Finding a Dream Job (Part 1)

According to MindTools, everyone has a talent that we can develop into something professional (MindTools.com, 2010).  Maybe your parents weren’t one of those that promoted talents.  Maybe your parents pushed you too hard to develop your talents.  They might have even pushed too hard for you to develop talents that you either didn’t have or didn’t want to develop.

As a student in middle school, I learned that I had a decent talent for drawing.  There were just a handful of people at my school who could draw as well or better than I could – it was a fairly small school.  When I was in high school, there were slightly more people who could draw better than myself.  I lost confidence in my ability, and the talent began to wither over time.  Today, I still only see my drawing talent as mediocre.

I didn’t lose my talent for drawing.  In fact, I still use it from time to time, and my drawings look better than those I made in school.  The problem is that I lost sight of my desires.  I allowed someone else’s concepts to affect how I felt about myself.  There were more people who were better than I was.  When I realized this, I began to lose self-confidence in my talent.  As a result, my esteem of myself as an artist dropped.  While my actual ability didn’t suffer, the scale used to measure this talent began to grow rapidly.  As the scale grew, all of the excess growth was placed on the higher end.  Now, today, I see myself as being at a lower spot on that scale than I did in middle school.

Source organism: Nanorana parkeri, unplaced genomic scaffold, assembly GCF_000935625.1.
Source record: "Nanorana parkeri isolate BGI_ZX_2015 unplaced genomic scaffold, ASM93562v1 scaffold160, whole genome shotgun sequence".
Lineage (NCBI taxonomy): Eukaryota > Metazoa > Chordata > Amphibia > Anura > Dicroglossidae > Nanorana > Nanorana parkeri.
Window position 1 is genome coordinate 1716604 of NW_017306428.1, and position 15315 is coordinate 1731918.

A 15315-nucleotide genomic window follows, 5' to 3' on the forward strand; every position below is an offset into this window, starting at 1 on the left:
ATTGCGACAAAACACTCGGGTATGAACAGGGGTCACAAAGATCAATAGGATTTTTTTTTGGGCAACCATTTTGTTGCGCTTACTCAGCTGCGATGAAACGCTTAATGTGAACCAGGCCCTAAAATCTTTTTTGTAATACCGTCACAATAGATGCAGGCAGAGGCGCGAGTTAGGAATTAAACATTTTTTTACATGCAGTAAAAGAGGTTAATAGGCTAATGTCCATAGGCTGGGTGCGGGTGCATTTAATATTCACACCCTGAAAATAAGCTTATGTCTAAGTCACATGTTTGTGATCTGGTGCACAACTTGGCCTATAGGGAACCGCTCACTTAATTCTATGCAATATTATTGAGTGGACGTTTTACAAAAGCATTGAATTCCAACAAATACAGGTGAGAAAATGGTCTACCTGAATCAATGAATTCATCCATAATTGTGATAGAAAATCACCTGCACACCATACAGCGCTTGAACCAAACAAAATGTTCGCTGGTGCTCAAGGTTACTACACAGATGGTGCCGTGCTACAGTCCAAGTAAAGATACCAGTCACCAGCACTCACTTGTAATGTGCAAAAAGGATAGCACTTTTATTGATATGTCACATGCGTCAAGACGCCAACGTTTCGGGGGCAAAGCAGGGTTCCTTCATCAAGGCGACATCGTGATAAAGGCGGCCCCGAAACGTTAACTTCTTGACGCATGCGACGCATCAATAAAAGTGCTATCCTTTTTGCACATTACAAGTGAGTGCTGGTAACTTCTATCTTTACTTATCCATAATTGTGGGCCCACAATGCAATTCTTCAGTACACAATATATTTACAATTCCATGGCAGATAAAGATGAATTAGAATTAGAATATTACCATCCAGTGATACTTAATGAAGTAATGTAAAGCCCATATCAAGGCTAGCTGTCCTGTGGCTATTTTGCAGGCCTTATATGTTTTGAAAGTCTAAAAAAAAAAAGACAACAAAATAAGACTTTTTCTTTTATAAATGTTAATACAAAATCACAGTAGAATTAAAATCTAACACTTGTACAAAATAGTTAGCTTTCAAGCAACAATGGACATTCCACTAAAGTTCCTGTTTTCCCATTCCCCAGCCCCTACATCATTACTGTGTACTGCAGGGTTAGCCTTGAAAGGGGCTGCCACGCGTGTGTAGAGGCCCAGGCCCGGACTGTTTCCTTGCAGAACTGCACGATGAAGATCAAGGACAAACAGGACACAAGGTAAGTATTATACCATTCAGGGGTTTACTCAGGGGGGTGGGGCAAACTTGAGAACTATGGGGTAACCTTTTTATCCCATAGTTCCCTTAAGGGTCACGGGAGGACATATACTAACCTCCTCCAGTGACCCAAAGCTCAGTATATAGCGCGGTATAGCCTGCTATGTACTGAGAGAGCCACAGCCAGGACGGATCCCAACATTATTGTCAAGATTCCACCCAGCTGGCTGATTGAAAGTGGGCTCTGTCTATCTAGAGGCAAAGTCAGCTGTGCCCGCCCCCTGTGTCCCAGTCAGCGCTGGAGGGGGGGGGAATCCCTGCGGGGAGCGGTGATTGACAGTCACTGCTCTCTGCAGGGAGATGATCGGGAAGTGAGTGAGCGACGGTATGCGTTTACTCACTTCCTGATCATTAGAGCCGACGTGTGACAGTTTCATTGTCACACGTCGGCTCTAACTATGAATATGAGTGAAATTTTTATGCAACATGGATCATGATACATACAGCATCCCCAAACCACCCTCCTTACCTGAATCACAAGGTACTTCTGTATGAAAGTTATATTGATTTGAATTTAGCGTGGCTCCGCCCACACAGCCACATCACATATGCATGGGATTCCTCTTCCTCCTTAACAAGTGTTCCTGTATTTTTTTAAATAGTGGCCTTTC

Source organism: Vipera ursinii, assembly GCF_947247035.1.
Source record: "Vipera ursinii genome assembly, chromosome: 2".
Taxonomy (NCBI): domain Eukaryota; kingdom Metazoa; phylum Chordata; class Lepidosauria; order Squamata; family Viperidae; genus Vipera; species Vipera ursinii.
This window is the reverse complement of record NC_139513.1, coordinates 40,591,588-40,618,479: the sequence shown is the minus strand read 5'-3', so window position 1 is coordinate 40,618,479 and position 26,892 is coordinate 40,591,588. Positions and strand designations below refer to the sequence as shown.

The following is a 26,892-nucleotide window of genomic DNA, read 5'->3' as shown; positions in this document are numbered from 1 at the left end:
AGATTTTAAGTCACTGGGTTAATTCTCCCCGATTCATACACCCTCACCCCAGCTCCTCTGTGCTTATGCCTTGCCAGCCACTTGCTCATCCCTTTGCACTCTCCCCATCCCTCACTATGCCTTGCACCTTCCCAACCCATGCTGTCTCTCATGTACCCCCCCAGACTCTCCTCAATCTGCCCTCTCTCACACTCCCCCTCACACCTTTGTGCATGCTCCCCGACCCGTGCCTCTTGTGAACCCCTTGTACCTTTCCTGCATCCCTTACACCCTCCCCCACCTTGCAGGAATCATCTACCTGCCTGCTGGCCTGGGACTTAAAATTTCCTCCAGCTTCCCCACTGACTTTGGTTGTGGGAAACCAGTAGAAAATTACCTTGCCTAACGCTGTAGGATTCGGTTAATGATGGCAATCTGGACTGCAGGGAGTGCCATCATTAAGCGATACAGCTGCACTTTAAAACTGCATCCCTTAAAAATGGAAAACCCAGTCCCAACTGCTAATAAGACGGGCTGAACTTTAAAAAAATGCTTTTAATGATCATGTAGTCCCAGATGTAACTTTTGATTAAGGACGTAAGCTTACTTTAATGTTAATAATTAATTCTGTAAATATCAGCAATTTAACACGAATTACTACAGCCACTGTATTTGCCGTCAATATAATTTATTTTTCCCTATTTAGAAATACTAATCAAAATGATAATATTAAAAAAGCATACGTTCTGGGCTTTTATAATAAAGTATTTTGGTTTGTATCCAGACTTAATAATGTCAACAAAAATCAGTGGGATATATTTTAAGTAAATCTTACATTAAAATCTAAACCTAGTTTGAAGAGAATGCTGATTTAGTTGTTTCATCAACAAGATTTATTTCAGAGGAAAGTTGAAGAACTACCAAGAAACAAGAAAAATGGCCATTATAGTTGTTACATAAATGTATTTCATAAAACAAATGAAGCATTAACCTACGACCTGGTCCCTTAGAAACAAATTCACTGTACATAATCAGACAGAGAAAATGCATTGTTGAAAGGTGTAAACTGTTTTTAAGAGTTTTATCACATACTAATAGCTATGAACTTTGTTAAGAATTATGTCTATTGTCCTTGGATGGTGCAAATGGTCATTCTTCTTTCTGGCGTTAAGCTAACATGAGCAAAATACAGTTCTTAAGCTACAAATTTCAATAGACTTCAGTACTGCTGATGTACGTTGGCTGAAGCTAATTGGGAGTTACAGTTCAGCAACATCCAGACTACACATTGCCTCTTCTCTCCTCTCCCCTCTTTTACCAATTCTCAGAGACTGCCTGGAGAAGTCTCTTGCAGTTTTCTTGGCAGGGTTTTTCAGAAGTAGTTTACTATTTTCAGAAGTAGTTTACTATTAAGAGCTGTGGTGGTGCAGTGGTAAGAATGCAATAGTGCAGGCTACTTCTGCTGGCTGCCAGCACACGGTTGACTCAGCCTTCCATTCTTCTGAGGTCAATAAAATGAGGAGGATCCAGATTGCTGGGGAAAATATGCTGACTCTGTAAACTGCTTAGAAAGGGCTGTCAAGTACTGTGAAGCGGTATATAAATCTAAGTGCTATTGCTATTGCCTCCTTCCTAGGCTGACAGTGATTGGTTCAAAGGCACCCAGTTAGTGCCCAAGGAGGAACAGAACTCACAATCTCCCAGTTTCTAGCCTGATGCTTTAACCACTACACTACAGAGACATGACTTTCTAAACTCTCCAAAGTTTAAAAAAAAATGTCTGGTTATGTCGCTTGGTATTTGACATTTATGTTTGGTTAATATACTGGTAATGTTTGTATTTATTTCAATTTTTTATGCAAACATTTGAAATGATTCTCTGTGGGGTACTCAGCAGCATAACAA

Most of us have that moment in our youth when we ramble off various things that we want to be when we grow up.  It starts with authority figures (fire fighters, police officers, etc.).  As we grow older, we begin to realize that there is more to a career than the romance of someone with authority.  We begin to find more interest in our talents.  I wanted to become a comic book artist.  In retrospect, that goal was a little lofty for me.  Nevertheless, when we develop a talent, goals become more and more attainable.  As our skill with our talents increases, we become more capable of performing other related tasks.  I might not have become a comic book artist, but perhaps I could have been a video game artist.

Watch for the second article of this series when I compare talents with other interests.

References

Finding Career Direction – Career Development from MindTools.com. Retrieved Sep. 3, 2010, from Website: http://www.mindtools.com/pages/article/newCDV_97.htm

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